WASHINGTON – A federal judge on Wednesday rejected a request to unseal any charging documents — if they exist, something the government won't confirm or deny — against WikiLeaks founder Julian Assange.
The fight over whether a court should unseal records that the government won't confirm exist began in November, when journalists picked up on an unusual court filing that had two references to "Assange" in a criminal case unrelated to him or WikiLeaks. The filing involved a request by prosecutors to seal criminal charges, leading to speculation that the filing was a sloppy copy-and-paste job by the government from a previous, secret request to seal criminal charges against Julian Assange.
The filing spurred the Reporters Committee for Freedom of the Press to file a petition in federal district court in Virginia that it was proof Assange had been charged, and that those records should be public.
The government refused to confirm or deny that Assange had been charged, however. Absent "certain disclosure" that Assange was, in fact, charged, US District Judge Leonie Brinkema wrote in Wednesday's decision that it was premature for her to decide whether the government could keep any such documents under seal.
"Until there is a sufficiently certain disclosure that charges have in fact been filed, the Committee's common law and First Amendment claims are premature. To hold otherwise would mean that any member of the public or press — by demanding access to judicial records based on little more than speculation — could effectively force the Government to admit or deny that charges had been filed," Brinkema wrote.
The Reporters Committee for Freedom of the Press had argued that the press and the public had a "powerful interest" in access to criminal court records related to Assange and WikiLeaks. The US attorney's office for the Eastern District of Virginia opposed the request, arguing that notwithstanding public interest in Assange and the broader presumption of public access to criminal case records, the First Amendment did not require the government to reveal criminal charges before a person was arrested.
Brinkema heard arguments on Nov. 27. The lawyer for the Reporters Committee argued that the usual concerns the government might have about not tipping off a defendant to an imminent arrest didn't apply to Assange, given how many times the US government had confirmed it was investigating WikiLeaks.
In Wednesday's decision, Brinkema wrote that the Reporters Committee had "the better argument" about when the right of access to criminal case records under the First Amendment applies. The Reporters Committee argued that whether a defendant had been arrested was a factor in whether the government could keep charging records sealed, but didn't change whether the First Amendment applied pre-arrest. The government argued there was no right of access before an arrest.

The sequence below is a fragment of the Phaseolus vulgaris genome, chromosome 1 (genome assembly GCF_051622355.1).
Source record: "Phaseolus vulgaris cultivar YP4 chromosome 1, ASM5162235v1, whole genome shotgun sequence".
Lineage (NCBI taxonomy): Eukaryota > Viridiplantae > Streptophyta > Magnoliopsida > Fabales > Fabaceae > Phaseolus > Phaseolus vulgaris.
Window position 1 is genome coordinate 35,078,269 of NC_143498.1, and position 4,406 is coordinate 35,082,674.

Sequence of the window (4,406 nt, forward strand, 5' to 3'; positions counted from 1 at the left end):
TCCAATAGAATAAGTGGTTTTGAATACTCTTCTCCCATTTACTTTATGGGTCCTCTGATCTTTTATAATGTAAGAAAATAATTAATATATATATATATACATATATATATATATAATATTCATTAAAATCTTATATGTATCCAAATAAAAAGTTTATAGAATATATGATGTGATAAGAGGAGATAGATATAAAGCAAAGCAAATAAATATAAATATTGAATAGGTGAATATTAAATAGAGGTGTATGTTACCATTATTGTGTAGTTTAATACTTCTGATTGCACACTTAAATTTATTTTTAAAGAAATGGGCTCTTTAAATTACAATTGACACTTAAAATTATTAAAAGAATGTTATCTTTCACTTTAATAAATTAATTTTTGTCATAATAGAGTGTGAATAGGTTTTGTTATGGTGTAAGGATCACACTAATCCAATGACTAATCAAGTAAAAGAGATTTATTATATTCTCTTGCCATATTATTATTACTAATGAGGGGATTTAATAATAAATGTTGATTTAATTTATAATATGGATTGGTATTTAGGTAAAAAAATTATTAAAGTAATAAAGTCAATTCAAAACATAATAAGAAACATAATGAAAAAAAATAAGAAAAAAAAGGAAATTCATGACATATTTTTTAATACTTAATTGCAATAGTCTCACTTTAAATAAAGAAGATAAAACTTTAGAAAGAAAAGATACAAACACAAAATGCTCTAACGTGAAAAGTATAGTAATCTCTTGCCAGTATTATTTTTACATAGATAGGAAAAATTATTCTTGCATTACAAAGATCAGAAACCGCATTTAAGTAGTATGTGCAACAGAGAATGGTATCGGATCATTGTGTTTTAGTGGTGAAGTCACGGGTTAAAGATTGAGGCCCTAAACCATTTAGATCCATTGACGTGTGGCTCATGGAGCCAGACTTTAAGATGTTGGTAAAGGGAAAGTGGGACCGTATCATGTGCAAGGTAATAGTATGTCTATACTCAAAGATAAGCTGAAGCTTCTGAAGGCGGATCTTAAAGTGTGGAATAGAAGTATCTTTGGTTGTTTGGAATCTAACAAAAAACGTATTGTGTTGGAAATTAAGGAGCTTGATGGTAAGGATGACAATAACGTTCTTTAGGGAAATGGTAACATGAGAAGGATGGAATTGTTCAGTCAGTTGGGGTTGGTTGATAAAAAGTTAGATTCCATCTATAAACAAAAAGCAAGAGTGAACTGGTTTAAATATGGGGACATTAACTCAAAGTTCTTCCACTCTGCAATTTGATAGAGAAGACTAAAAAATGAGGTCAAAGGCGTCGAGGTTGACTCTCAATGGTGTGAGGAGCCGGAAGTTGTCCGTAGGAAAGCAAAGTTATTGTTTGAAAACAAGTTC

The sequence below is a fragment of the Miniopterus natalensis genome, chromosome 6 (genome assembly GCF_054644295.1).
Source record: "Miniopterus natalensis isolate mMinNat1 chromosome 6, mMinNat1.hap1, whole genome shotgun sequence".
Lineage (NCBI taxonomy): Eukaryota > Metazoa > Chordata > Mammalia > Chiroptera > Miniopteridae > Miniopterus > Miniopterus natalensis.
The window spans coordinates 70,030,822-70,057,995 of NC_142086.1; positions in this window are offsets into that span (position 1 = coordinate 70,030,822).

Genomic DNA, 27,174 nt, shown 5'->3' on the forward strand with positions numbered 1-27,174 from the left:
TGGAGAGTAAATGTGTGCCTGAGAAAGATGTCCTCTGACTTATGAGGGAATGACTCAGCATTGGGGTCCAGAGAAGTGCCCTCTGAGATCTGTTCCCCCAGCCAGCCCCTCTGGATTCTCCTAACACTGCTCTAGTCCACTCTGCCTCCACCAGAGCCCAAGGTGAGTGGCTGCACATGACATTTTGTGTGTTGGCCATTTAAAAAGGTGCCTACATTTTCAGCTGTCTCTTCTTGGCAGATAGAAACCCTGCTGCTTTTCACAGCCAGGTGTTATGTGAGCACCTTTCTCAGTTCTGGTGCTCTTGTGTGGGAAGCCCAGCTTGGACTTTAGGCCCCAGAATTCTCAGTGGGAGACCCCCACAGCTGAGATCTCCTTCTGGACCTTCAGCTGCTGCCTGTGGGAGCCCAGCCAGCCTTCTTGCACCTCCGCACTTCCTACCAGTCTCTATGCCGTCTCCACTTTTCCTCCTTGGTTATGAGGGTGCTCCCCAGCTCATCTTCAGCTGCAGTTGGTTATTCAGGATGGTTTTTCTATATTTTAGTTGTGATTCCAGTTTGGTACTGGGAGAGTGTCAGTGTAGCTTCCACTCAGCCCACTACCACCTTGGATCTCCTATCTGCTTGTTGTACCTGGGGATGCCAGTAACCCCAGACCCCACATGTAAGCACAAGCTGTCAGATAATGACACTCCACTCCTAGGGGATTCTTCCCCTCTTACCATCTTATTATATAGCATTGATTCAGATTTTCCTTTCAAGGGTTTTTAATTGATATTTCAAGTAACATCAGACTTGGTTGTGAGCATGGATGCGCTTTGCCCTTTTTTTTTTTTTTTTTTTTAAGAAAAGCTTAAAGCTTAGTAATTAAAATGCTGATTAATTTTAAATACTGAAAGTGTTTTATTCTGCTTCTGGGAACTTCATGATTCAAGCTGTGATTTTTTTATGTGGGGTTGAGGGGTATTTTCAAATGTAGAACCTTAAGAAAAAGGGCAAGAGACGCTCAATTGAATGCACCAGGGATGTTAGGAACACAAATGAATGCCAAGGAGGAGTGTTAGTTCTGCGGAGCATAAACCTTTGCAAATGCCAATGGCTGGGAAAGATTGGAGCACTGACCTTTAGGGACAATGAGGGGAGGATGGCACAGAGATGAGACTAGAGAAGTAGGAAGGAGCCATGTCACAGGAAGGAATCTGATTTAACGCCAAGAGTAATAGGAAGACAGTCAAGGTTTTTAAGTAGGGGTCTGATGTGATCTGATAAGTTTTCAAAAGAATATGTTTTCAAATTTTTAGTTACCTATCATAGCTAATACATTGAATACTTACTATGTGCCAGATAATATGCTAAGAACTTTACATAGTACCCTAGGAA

Notwithstanding that First Amendment analysis, however, Brinkema found that the case was "unique" because the government hadn't acknowledged whether Assange had been charged yet. The Reporters Committee pointed to news reports about investigations into Assange and WikiLeaks and related prosecutions to date — including the new criminal charges against Trump adviser Roger Stone, who is accused of lying to Congress about contacts with WikiLeaks — but Brinkema wrote that wasn't the same as a formal acknowledgment.
"The Committee's evidentiary amalgam of an obviously erroneous filing in an unrelated case, public speculation, news stories, and anonymous statements by government officials does not supply a level of certainty comparable to that afforded by official acknowledgement," Brinkema wrote.
The judge later wrote: "The Committee has not cited any authority supporting the notion that the public has a right to require the Government to confirm or deny that it has charged someone."
Katie Townsend, legal director for the Reporters Committee, said in an email to BuzzFeed News that they were "disappointed," but she also highlighted the judge's findings about when the First Amendment applied to criminal case records. She said they hadn't decided whether to appeal.
"We’re disappointed the court concluded that our motion to unseal was premature," Townsend wrote. "Even though the court did not reach the merits of our motion, it did rightly recognize that there is a First Amendment and common law right of access to the types of court records at issue here. The disclosure of the nature of the charges against Assange are a matter of public interest and should be made public."
A spokesperson for the US attorney's office in Virginia declined to comment. Assange was not a party to the case, although his lawyer Barry Pollack attended arguments before Brinkema in November. In an email, Pollack said that "the public and Mr. Assange have the right to know if charges have been brought against him and the nature of the charges."
"The court's decision allows the government to keep this information secret because the government has refused to confirm that it has charged Mr. Assange, a fact that it previously disclosed in an unrelated case. The government's intransigence in refusing to confirm what it has previously admitted should be a reason to demand more transparency, not less," Pollack wrote.
In a statement sent to BuzzFeed News via a Twitter message, WikiLeaks said that, "It is obvious what is going on here. The administration is playing a double game that seeks to build political cover for Assange's arrest without giving the public, the press and Mr. Assange the facts necessary to resist it. That the judge has played along with this absurdity is further proof that Mr. Assange cannot hope to receive a fair trial in the United States."
Updated with comment from Julian Assange's lawyer.
Updated with comment from WikiLeaks.